So we have the device component issue, for which we think we have a reasonable path forward, but then we also have the recent increase in those batches that are not meeting the criteria to release them for use, particularly the 100 microgram strengths which we're seeing more frequently.

And that issue is impacting our U.S. supply for both the SUP and for future resupply efforts. So some of the questions that we received about that is yes, they are connected and related to that underlying supply reliability issue. So what this means is that we have much to do. We still have to complete our regulatory submission with that proposed fix that Stefan just walked you through for the device components in the coming month.

And then we also need to get FDA's approval to our submission, and as you mentioned that is a roughly four to six month period, following that submission, that they take to review all of the data and information that we generate and come back with an opinion, and Stefan walked you through some of the potential outcomes of that review period.

And then lastly, we need to understand and address the recent manufacturing challenges we've experienced. So we can ensure we have a really robust device, as well as sufficient reliable supply continuity to come back to the market. I think that last part's really important because the last thing anyone of us wants to do is to come back prematurely and not have sufficient supply, and then cause more disruption for patients, especially given the risks that Tom walked you through that are associated with coming off treatments, and we know that many of you have experience that in the past.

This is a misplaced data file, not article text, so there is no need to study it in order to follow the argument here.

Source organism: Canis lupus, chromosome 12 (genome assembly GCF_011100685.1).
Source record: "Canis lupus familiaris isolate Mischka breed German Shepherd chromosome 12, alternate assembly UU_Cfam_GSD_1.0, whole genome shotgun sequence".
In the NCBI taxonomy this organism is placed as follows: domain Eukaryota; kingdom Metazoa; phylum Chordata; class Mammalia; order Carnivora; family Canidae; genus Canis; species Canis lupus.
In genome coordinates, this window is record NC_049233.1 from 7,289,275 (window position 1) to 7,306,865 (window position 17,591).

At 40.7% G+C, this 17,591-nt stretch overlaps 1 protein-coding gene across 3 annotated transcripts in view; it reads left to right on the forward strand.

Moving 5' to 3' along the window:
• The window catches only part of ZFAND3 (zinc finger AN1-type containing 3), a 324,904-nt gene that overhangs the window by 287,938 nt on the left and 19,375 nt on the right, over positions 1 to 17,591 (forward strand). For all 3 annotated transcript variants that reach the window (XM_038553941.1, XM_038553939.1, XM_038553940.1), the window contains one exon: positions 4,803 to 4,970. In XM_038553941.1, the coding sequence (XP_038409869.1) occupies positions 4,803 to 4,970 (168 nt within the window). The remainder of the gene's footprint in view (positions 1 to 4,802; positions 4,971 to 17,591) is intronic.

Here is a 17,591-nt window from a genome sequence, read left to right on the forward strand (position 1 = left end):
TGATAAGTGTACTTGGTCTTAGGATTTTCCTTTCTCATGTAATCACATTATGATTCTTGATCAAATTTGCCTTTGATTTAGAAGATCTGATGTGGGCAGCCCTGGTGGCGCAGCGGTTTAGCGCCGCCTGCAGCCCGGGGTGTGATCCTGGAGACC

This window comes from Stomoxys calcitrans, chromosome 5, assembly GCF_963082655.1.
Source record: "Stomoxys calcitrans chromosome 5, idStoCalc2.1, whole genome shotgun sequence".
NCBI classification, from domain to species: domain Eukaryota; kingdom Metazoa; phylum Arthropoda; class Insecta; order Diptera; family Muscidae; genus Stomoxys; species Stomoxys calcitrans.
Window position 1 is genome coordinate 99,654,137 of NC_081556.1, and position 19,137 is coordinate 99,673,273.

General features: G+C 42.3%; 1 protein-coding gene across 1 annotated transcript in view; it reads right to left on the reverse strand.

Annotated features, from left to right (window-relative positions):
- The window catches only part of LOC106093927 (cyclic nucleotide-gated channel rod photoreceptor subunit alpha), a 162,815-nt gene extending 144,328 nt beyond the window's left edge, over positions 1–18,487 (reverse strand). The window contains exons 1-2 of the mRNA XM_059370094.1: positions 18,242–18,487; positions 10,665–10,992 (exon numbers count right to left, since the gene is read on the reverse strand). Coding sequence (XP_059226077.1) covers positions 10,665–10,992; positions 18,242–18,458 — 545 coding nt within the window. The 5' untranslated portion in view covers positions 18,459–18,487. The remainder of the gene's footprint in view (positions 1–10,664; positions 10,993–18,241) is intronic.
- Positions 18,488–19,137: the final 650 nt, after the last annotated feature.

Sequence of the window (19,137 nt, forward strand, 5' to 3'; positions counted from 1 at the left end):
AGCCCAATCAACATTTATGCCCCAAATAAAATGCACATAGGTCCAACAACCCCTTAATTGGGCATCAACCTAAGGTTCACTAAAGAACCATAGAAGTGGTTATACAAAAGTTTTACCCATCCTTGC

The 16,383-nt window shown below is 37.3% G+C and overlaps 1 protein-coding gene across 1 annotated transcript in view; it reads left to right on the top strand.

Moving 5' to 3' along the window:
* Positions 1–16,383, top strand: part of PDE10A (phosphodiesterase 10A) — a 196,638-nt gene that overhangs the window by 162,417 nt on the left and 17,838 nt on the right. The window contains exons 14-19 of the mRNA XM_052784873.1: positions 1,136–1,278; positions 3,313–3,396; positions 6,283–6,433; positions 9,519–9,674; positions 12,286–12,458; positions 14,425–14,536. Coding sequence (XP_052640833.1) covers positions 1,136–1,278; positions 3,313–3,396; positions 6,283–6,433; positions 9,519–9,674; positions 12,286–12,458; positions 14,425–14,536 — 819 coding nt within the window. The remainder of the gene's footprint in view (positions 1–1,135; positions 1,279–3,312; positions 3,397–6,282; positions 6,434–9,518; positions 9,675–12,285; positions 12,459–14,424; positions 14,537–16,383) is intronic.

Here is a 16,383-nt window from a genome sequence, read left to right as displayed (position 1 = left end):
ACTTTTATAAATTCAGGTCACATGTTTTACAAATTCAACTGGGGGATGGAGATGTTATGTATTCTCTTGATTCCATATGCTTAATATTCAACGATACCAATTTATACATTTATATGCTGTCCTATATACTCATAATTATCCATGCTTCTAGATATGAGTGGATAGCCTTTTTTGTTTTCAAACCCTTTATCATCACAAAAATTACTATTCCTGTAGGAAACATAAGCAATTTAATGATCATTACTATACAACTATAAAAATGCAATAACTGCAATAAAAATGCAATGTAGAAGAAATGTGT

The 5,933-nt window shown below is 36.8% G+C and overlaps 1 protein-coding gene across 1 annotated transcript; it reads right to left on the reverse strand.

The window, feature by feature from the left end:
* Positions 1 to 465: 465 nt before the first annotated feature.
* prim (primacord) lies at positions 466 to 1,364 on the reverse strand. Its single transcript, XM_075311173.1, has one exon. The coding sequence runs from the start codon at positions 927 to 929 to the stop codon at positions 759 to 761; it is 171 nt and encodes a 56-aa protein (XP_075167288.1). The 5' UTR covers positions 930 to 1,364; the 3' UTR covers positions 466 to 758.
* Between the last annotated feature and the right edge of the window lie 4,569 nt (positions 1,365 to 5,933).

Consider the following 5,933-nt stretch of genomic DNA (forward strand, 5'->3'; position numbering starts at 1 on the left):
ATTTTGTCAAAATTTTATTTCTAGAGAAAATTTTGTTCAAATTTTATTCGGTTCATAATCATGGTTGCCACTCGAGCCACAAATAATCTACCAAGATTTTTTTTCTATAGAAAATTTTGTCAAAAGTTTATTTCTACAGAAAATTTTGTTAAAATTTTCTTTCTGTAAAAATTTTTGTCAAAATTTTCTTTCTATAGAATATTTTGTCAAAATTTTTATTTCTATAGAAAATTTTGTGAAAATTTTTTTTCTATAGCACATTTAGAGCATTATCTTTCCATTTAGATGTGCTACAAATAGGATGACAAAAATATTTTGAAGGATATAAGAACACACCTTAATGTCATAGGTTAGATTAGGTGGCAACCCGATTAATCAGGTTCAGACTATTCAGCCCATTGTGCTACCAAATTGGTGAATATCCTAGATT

So it's because of these three inter-related complexities that we're projecting the timeline that we shared with you of, at least, another 10 to 12 months from now before we think we can get back to the U.S. markets. And I hope that helps to explain a little bit of the why behind some of the timelines that we communicated last month.